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Dublin had been signaled as a dark horse in Leinster, but Kilkenny had other ideas. Without a contingent of regular starters, it looked like the pre-season hype was justified as Dublin stormed into a four point lead at the interval, but Kilkenny raged back in classic Cody fashion, outscoring the Dubs 2-11 to 8-points in the second half to come back and win. Cody will be delighted that his stretched panel showed all the hallmarks of a classic Kilkenny team, digging deep to pick up the two points and get their Leinster campaign off to the perfect start.

The Joe McDonagh

If you rely on RTÉ and The Sunday Game to feed your GAA fix, you must wonder what the feck is the Joe McDonagh Cup? The provincials’ forgotten little cousin, Laois and Offaly played out a 50 score tie, with Eddie Brennan’s O’Moore County overcoming their neighbours Offaly 4-22 to 3-21. A fantastic match-up for a competition that so far been given zero love and attention from the higher-ups.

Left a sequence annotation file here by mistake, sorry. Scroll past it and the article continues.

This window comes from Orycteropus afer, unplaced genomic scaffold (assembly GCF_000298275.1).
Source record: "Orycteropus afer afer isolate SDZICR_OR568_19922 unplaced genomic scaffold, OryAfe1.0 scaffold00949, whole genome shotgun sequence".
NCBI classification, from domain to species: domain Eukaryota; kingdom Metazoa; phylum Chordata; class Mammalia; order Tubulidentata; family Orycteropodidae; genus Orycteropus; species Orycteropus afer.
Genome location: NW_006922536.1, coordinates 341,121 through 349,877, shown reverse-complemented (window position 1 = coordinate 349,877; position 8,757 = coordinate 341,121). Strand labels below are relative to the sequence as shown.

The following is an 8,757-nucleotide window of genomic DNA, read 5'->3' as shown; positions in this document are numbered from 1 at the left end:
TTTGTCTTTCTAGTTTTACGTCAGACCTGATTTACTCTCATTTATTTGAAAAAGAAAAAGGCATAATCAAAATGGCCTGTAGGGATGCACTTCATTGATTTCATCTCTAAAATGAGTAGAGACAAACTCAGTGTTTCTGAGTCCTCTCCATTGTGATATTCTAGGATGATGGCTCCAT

Down with seven minutes left, Tyrone hit 1-5 to overcome a plucky and improving Derry side in the Ulster championship. Derry frustrated and contained the Red Hand men superbly early on, and Tyrone must have been concerned about getting caught out, but stayed clinical late on to seal the win and progress. Derry will be disappointed with the loss, no doubt, but have taken huge strides in 2019 after promotion to Division 3 earlier in the league.



Was this the performance of a team who had won the Munster title in each of the last two years? It was strangely lethargic and void of fight and work rate, as Cork let Tipperary nail 2-24 from play in relatively routine fashion. The team had to be altered slightly right before throw-in, but that doesn’t go near to explaining such a meek performance. There’s a lot of fixing to do – a week’s turnaround before a visit to Limerick may not be long enough for John Meyler’s men.